“(a) the name, address, and telephone number of the individual from whom the statement was obtained;
“(b) the name, address, and telephone number of the individual who obtained the statement;
“(c) the date the statement was obtained; and
‘(d) the name, address, and telephone number of each person who has the original statement or a copy.”
The court acknowledged that litigants typically know the full universe of witnesses and the court recognized that the decision to obtain recorded statements of some but not all witnesses may reveal an attorney’s impressions. However, the court balanced that fact with the practicalities of modern litigation and ruled that information responsive to Form Interrogatory 12.3 is not automatically entitled to work product protection and that the interrogatory “usually must be answered.” The court provides an objecting party an avenue to obtain work product protection if it can make the preliminary foundational showing that to respond to the interrogatory would reveal the attorney’s impressions or result in opposing counsel taking undue advantage of the attorney’s work efforts.
The Supreme Court sent the case back to the trial court to determine whether the absolute privilege or qualified privilege applies, and if it is the qualified privilege, whether the plaintiff can make a sufficient showing of unfair prejudice or injustice to obtain the statements. The Supreme Court affirmed the trial court’s conclusion that the State waived the work product privilege to the extent the one recorded statement was used to examine the witness during his deposition.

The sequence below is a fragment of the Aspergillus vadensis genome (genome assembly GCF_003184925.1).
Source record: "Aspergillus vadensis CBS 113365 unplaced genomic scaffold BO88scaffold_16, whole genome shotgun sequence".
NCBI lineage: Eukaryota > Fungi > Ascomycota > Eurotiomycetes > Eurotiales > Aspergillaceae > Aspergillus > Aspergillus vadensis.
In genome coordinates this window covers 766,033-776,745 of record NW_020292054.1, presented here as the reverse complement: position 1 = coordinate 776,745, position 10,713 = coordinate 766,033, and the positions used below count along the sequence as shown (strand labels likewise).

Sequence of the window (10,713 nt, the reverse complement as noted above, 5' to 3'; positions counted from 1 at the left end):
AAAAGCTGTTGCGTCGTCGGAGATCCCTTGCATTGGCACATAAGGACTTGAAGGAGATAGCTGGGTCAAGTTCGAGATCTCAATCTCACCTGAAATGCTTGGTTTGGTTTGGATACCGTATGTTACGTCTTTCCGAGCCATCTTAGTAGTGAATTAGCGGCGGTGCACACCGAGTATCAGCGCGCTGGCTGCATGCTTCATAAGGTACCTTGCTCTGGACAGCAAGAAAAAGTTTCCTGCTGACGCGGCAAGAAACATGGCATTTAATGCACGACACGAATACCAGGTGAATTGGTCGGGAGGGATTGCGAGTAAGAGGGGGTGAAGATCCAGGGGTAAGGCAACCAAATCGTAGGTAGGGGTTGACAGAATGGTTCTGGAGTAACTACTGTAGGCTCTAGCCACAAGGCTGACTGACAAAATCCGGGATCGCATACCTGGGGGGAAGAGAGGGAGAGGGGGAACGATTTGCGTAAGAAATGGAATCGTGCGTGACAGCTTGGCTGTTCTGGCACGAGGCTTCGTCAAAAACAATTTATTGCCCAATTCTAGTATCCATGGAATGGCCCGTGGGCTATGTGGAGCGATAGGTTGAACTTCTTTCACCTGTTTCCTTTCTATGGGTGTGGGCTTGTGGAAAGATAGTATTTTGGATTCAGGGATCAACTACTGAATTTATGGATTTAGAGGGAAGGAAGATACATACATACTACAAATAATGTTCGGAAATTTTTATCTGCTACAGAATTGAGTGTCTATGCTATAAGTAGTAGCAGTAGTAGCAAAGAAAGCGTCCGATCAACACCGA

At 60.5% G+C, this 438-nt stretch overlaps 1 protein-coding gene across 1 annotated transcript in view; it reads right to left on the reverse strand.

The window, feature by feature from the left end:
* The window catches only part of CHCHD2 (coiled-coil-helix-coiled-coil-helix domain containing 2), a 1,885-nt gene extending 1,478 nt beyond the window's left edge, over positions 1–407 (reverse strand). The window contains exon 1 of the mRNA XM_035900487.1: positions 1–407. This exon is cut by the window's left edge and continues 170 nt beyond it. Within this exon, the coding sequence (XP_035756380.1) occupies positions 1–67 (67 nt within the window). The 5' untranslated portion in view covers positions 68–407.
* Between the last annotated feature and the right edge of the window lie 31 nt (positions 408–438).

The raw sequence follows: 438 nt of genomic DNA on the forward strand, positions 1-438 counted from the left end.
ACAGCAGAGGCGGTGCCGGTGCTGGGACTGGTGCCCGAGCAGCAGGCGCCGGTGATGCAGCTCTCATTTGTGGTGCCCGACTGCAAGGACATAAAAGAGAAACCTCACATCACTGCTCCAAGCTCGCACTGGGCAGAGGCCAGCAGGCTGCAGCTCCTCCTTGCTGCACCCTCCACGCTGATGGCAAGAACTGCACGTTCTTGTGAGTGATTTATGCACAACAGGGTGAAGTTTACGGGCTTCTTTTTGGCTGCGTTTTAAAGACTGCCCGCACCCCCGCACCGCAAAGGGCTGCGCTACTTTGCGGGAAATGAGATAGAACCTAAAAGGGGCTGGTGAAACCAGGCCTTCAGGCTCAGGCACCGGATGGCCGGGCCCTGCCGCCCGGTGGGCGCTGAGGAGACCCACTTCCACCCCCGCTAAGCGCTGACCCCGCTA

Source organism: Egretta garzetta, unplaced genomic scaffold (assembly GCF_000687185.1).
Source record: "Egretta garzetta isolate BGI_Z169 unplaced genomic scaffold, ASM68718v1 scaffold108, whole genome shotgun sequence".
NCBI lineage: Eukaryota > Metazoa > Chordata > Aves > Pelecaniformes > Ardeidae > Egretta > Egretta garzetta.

The Coito decision reaffirms the need for clients to communicate with counsel early concerning the investigation that should be conducted after an accident. The attorney can then direct the necessary investigation and analyze the manner in which witness information should be obtained to provide the necessary work product protection should the matter result in litigation.
If you have questions about this case or other issues regarding civil litigation in California, please contact: John R. Clifford - 619.881.3320 -firstname.lastname@example.org,Edward P. Garson -